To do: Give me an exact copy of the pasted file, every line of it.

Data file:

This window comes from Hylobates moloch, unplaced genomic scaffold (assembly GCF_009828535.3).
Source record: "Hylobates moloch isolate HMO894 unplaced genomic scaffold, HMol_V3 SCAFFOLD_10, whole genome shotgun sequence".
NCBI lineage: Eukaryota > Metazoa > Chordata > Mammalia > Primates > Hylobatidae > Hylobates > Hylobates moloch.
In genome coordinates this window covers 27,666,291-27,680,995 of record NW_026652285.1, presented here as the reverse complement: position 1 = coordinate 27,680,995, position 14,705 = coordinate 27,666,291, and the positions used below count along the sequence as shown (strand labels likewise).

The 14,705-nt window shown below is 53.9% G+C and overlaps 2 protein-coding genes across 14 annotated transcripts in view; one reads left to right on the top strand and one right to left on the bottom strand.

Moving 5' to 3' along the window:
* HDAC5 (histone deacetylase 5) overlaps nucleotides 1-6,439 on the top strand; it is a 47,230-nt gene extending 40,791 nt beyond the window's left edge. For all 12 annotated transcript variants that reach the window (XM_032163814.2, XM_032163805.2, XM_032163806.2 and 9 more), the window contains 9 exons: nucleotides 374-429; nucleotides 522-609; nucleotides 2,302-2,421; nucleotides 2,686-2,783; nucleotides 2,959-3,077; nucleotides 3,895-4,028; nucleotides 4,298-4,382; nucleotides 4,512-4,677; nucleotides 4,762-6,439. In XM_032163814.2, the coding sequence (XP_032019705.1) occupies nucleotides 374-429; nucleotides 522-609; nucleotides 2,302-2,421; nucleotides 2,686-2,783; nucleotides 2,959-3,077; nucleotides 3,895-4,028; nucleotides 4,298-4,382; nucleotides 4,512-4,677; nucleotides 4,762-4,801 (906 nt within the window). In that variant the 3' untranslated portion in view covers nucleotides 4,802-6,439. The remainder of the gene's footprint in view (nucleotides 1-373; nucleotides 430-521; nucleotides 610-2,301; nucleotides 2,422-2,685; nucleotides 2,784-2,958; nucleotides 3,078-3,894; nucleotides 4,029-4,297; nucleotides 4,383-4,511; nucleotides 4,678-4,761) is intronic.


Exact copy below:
This window comes from Hylobates moloch, unplaced genomic scaffold (assembly GCF_009828535.3).
Source record: "Hylobates moloch isolate HMO894 unplaced genomic scaffold, HMol_V3 SCAFFOLD_10, whole genome shotgun sequence".
NCBI lineage: Eukaryota > Metazoa > Chordata > Mammalia > Primates > Hylobatidae > Hylobates > Hylobates moloch.
In genome coordinates this window covers 27,666,291-27,680,995 of record NW_026652285.1, presented here as the reverse complement: position 1 = coordinate 27,680,995, position 14,705 = coordinate 27,666,291, and the positions used below count along the sequence as shown (strand labels likewise).

The 14,705-nt window shown below is 53.9% G+C and overlaps 2 protein-coding genes across 14 annotated transcripts in view; one reads left to right on the top strand and one right to left on the bottom strand.

Moving 5' to 3' along the window:
* HDAC5 (histone deacetylase 5) overlaps nucleotides 1-6,439 on the top strand; it is a 47,230-nt gene extending 40,791 nt beyond the window's left edge. For all 12 annotated transcript variants that reach the window (XM_032163814.2, XM_032163805.2, XM_032163806.2 and 9 more), the window contains 9 exons: nucleotides 374-429; nucleotides 522-609; nucleotides 2,302-2,421; nucleotides 2,686-2,783; nucleotides 2,959-3,077; nucleotides 3,895-4,028; nucleotides 4,298-4,382; nucleotides 4,512-4,677; nucleotides 4,762-6,439. In XM_032163814.2, the coding sequence (XP_032019705.1) occupies nucleotides 374-429; nucleotides 522-609; nucleotides 2,302-2,421; nucleotides 2,686-2,783; nucleotides 2,959-3,077; nucleotides 3,895-4,028; nucleotides 4,298-4,382; nucleotides 4,512-4,677; nucleotides 4,762-4,801 (906 nt within the window). In that variant the 3' untranslated portion in view covers nucleotides 4,802-6,439. The remainder of the gene's footprint in view (nucleotides 1-373; nucleotides 430-521; nucleotides 610-2,301; nucleotides 2,422-2,685; nucleotides 2,784-2,958; nucleotides 3,078-3,894; nucleotides 4,029-4,297; nucleotides 4,383-4,511; nucleotides 4,678-4,761) is intronic.